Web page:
Wrongful termination: What it is – and isn’t

February 22, 2013, 4:40 PM UTC

FORTUNE — Dear Annie: I want to sue my former employer for wrongful termination but, before I go and talk to a lawyer, I thought I’d ask you whether I have a case. My boss, who is an avid marksman and gun collector, already didn’t like me because our politics are so different. (I never discussed politics at work, but I do have a four-year-old Obama sticker on my car.) Then, a couple of weeks ago, I spoke up in favor of tighter gun control laws, during a casual conversation in the break room, and three days later, I was fired. Coincidence? I don’t think so, and several ex-coworkers who have heard this boss badmouthing me don’t think so either.

Doesn’t firing someone because of their political opinions violate their First Amendment rights? If I sue the company for wrongful termination, what are my chances? — Down and Out in Denver

Dear Down: Let’s clear up one common misconception right away. As I’ve mentioned in this space before, when you are at work on private property belonging to an employer, and on company time, you have no First Amendment rights. (Government employees do, but that doesn’t apply here.) “People think political speech should be a protected category under federal law, but it isn’t,” says Sharon Stiller, a partner and director of the employment practice at law firm Abrams, Fensterman.

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Four states, however, do have statutes that protect your right to express your political views at the office without fear of reprisal. They are Louisiana, South Carolina, Connecticut, and California, so that doesn’t help you. What your home state of Colorado does have is a law that says an employer can’t penalize you for political activities outside of work — running for office, for instance, or campaigning on someone else’s behalf on your own time. But, since you piped up about gun control in the break room, that doesn’t help you, either.

(By the way, New York and North Dakota also have laws that say your political activities outside of work are your own business. California is the only state that protects political speech both on the job and away from it.)

But there’s a much broader issue here, and that is the widespread confusion over what the term “wrongful termination” means. Many people seem to think that getting fired for any reason that seems unfair or unreasonable is “wrongful.” But in fact, the dominant legal principle in the U.S. is “employment at will,” which means that, unless you’re covered by a union agreement or an employment contract that says otherwise, you can be fired for any reason, or for no reason.

“You can be dismissed for being left-handed, or blue-eyed, or too short, or too tall, or just because the boss doesn’t like you,” says Stiller. The flip-side of employment at will is that (again, absent a contract that dictates something different), you’re free to quit anytime and go to work somewhere else — cold comfort though that may be, in a job market where employers seem to hold all the cards.

So if wrongful doesn’t mean unfair, what does it mean? Federal law spells out a handful of public policy exceptions to employment at will. You can’t legally be let go because of your sex, age, race, or religion, or because you complained about sexual harassment.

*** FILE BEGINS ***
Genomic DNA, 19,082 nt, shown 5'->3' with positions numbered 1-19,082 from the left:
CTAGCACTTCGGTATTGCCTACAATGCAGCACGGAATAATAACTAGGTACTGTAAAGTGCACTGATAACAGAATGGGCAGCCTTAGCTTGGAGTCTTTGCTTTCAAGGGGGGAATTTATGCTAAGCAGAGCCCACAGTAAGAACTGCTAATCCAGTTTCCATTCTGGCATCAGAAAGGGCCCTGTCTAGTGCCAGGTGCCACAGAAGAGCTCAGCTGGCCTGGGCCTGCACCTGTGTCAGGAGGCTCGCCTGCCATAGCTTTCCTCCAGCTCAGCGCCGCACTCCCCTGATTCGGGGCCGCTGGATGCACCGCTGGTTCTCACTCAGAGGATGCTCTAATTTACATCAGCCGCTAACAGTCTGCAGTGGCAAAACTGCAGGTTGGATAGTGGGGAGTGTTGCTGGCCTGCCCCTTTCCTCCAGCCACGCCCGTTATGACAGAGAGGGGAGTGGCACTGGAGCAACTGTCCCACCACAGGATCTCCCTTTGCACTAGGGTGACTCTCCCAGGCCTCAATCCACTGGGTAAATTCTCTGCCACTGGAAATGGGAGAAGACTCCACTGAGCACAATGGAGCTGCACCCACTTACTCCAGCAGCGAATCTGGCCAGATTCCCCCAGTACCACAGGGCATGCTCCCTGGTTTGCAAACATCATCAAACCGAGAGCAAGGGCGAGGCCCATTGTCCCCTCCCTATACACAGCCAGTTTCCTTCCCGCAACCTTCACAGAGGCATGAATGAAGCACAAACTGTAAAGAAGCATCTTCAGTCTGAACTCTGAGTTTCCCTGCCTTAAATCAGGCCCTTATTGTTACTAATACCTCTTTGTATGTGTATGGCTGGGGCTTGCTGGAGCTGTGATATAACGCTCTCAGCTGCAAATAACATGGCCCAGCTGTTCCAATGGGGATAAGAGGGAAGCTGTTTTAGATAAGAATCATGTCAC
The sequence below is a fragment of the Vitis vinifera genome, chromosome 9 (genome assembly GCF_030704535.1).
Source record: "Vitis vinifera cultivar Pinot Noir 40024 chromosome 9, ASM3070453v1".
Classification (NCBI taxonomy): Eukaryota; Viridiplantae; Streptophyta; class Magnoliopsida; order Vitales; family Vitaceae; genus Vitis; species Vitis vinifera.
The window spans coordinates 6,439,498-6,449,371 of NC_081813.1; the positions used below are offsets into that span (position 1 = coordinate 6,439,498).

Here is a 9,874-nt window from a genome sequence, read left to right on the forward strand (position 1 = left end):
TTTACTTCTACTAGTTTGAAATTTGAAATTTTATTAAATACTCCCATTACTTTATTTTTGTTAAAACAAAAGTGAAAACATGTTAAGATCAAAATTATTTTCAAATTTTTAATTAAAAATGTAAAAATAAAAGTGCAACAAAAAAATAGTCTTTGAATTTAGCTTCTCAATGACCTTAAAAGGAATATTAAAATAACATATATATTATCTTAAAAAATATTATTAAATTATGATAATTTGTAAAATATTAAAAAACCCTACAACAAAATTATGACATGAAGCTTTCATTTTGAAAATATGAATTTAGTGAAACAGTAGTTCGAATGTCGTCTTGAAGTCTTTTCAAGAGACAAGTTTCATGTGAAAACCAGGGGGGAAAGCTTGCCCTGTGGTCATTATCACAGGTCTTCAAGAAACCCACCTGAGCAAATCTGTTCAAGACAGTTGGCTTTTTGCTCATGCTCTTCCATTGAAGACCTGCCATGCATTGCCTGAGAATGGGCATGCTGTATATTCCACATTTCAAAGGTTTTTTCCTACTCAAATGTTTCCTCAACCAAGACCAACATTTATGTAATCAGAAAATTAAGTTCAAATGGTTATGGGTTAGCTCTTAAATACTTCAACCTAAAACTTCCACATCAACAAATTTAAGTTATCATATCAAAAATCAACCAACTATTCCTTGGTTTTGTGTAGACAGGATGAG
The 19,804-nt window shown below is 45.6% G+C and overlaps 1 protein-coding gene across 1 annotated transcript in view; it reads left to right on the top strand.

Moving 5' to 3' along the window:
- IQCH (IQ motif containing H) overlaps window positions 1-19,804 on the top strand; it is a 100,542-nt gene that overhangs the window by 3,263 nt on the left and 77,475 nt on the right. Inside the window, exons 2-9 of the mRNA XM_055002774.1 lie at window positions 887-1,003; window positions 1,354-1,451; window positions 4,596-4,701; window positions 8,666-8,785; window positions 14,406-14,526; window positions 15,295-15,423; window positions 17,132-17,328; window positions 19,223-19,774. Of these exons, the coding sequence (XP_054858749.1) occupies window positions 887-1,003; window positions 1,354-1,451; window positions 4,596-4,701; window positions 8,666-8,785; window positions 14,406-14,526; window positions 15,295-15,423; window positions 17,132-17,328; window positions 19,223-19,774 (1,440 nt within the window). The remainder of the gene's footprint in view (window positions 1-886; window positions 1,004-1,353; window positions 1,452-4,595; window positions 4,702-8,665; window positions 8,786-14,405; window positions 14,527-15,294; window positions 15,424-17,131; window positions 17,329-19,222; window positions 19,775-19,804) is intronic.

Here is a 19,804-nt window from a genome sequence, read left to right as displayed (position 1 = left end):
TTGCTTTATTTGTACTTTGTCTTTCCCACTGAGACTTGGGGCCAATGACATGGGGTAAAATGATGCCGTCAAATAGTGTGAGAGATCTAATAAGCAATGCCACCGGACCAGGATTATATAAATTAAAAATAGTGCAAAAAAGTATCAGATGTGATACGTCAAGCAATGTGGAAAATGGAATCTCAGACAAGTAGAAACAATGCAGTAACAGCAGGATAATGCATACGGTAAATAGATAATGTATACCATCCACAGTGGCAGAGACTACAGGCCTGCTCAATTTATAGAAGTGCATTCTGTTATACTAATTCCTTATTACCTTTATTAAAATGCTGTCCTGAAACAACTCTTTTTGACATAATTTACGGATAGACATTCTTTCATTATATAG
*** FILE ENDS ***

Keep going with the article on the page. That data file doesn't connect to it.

In addition, state laws cover some situations that federal law doesn’t address. “Sexual orientation is protected in some states but not others,” notes Stiller. “Other states have created their own protections. New York, for example, has made victims of domestic violence a protected category.” Federal statutes like Sarbanes-Oxley, and many state laws, also protect whistleblowers against reprisals for reporting company wrongdoing to regulatory authorities.

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Those who were fired for other reasons probably can’t make a case that his or her dismissal — however knuckleheaded it might have been — was wrongful termination. “The only way for individual employees to protect themselves is by understanding their legal rights before a problem arises, rather than finding out afterwards,” Stiller says.

To illustrate what she means, consider Nelson v. Knight, a case a couple of months ago where the Iowa Supreme Court decided that it was okay for a woman to be fired because she was too attractive. (I’m not making this up.) The facts in a nutshell: After plaintiff Melissa Nelson worked as an assistant to a dentist named James Knight for more than 10 years, he suddenly decided she was “irresistible” and began flirting with her and making suggestive remarks. This upset Knight’s wife, who insisted that Knight fire Nelson. He did. Nelson sued him, claiming sex discrimination, on the grounds that, if she were not female, none of this would have happened.

The court disagreed, saying that firing someone because a consensual relationship has made a third party jealous is not sex discrimination. The point is that “employees do have rights, but they need to know what those rights are,” says Stiller, who thinks Nelson might have won if she had not welcomed her boss’s amorous advances (as apparently she did). “She didn’t have a sex discrimination case, but she might have had a sexual harassment case if she had handled the situation differently.

“Even in big companies with very good legal and HR departments, most front-line managers don’t understand these issues any better than employees do,” Stiller adds. “Employers need to do a better job of educating people about what their rights are and aren’t — and about how to raise issues before they get to the lawsuit stage.” A word to the wise.

Talkback: Does the concept of “employment at will” seem fair to you, or does it overwhelmingly favor employers? Leave a comment below.

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